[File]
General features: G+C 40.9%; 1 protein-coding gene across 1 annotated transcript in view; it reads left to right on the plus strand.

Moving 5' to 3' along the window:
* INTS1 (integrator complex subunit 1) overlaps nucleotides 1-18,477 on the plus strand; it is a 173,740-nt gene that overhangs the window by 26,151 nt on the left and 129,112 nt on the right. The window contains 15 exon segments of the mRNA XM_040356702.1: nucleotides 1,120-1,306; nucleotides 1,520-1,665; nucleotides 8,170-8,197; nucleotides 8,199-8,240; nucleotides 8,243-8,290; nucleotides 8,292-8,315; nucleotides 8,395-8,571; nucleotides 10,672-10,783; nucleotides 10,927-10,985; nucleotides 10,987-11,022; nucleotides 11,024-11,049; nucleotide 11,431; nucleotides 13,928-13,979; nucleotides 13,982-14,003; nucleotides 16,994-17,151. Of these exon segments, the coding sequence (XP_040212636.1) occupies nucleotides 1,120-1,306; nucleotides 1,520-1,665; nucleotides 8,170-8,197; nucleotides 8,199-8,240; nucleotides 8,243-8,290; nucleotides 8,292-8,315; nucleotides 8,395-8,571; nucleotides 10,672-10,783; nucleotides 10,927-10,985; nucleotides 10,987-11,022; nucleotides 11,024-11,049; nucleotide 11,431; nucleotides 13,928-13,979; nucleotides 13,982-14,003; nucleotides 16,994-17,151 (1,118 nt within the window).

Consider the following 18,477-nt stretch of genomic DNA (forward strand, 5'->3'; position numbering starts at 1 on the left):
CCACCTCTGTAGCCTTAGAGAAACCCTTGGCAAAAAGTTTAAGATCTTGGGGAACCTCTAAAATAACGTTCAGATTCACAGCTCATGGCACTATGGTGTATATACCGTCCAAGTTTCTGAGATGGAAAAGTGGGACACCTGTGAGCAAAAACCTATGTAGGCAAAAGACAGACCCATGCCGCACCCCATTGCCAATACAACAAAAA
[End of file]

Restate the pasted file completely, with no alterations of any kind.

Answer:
General features: G+C 40.9%; 1 protein-coding gene across 1 annotated transcript in view; it reads left to right on the plus strand.

Moving 5' to 3' along the window:
* INTS1 (integrator complex subunit 1) overlaps nucleotides 1-18,477 on the plus strand; it is a 173,740-nt gene that overhangs the window by 26,151 nt on the left and 129,112 nt on the right. The window contains 15 exon segments of the mRNA XM_040356702.1: nucleotides 1,120-1,306; nucleotides 1,520-1,665; nucleotides 8,170-8,197; nucleotides 8,199-8,240; nucleotides 8,243-8,290; nucleotides 8,292-8,315; nucleotides 8,395-8,571; nucleotides 10,672-10,783; nucleotides 10,927-10,985; nucleotides 10,987-11,022; nucleotides 11,024-11,049; nucleotide 11,431; nucleotides 13,928-13,979; nucleotides 13,982-14,003; nucleotides 16,994-17,151. Of these exon segments, the coding sequence (XP_040212636.1) occupies nucleotides 1,120-1,306; nucleotides 1,520-1,665; nucleotides 8,170-8,197; nucleotides 8,199-8,240; nucleotides 8,243-8,290; nucleotides 8,292-8,315; nucleotides 8,395-8,571; nucleotides 10,672-10,783; nucleotides 10,927-10,985; nucleotides 10,987-11,022; nucleotides 11,024-11,049; nucleotide 11,431; nucleotides 13,928-13,979; nucleotides 13,982-14,003; nucleotides 16,994-17,151 (1,118 nt within the window).

Consider the following 18,477-nt stretch of genomic DNA (forward strand, 5'->3'; position numbering starts at 1 on the left):
CCACCTCTGTAGCCTTAGAGAAACCCTTGGCAAAAAGTTTAAGATCTTGGGGAACCTCTAAAATAACGTTCAGATTCACAGCTCATGGCACTATGGTGTATATACCGTCCAAGTTTCTGAGATGGAAAAGTGGGACACCTGTGAGCAAAAACCTATGTAGGCAAAAGACAGACCCATGCCGCACCCCATTGCCAATACAACAAAAA